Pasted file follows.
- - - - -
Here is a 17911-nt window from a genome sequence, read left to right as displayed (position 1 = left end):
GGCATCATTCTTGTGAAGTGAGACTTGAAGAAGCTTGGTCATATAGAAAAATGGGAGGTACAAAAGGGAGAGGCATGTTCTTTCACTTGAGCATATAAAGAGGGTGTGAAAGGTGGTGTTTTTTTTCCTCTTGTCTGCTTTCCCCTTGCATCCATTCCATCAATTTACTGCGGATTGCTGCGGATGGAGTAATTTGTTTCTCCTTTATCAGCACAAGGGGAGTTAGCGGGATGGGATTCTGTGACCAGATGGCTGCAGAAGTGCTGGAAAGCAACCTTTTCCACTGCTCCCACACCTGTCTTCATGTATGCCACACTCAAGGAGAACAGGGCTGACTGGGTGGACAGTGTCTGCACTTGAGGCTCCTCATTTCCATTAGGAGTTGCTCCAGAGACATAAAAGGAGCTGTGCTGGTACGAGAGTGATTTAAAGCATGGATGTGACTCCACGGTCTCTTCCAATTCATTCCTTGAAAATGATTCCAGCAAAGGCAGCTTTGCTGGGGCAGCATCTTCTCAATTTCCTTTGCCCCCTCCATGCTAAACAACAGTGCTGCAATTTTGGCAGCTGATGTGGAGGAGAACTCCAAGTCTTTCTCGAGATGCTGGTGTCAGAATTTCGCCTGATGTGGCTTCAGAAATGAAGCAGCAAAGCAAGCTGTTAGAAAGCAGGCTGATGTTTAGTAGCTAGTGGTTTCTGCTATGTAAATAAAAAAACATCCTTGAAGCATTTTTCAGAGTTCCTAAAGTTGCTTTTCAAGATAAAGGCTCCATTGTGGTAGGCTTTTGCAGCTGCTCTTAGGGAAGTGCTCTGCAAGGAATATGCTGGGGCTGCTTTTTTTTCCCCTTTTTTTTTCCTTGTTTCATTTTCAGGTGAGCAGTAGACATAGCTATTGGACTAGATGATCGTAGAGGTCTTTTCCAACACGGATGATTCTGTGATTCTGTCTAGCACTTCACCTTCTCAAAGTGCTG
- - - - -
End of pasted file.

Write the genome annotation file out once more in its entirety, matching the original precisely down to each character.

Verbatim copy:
Here is a 17911-nt window from a genome sequence, read left to right as displayed (position 1 = left end):
GGCATCATTCTTGTGAAGTGAGACTTGAAGAAGCTTGGTCATATAGAAAAATGGGAGGTACAAAAGGGAGAGGCATGTTCTTTCACTTGAGCATATAAAGAGGGTGTGAAAGGTGGTGTTTTTTTTCCTCTTGTCTGCTTTCCCCTTGCATCCATTCCATCAATTTACTGCGGATTGCTGCGGATGGAGTAATTTGTTTCTCCTTTATCAGCACAAGGGGAGTTAGCGGGATGGGATTCTGTGACCAGATGGCTGCAGAAGTGCTGGAAAGCAACCTTTTCCACTGCTCCCACACCTGTCTTCATGTATGCCACACTCAAGGAGAACAGGGCTGACTGGGTGGACAGTGTCTGCACTTGAGGCTCCTCATTTCCATTAGGAGTTGCTCCAGAGACATAAAAGGAGCTGTGCTGGTACGAGAGTGATTTAAAGCATGGATGTGACTCCACGGTCTCTTCCAATTCATTCCTTGAAAATGATTCCAGCAAAGGCAGCTTTGCTGGGGCAGCATCTTCTCAATTTCCTTTGCCCCCTCCATGCTAAACAACAGTGCTGCAATTTTGGCAGCTGATGTGGAGGAGAACTCCAAGTCTTTCTCGAGATGCTGGTGTCAGAATTTCGCCTGATGTGGCTTCAGAAATGAAGCAGCAAAGCAAGCTGTTAGAAAGCAGGCTGATGTTTAGTAGCTAGTGGTTTCTGCTATGTAAATAAAAAAACATCCTTGAAGCATTTTTCAGAGTTCCTAAAGTTGCTTTTCAAGATAAAGGCTCCATTGTGGTAGGCTTTTGCAGCTGCTCTTAGGGAAGTGCTCTGCAAGGAATATGCTGGGGCTGCTTTTTTTTCCCCTTTTTTTTTCCTTGTTTCATTTTCAGGTGAGCAGTAGACATAGCTATTGGACTAGATGATCGTAGAGGTCTTTTCCAACACGGATGATTCTGTGATTCTGTCTAGCACTTCACCTTCTCAAAGTGCTG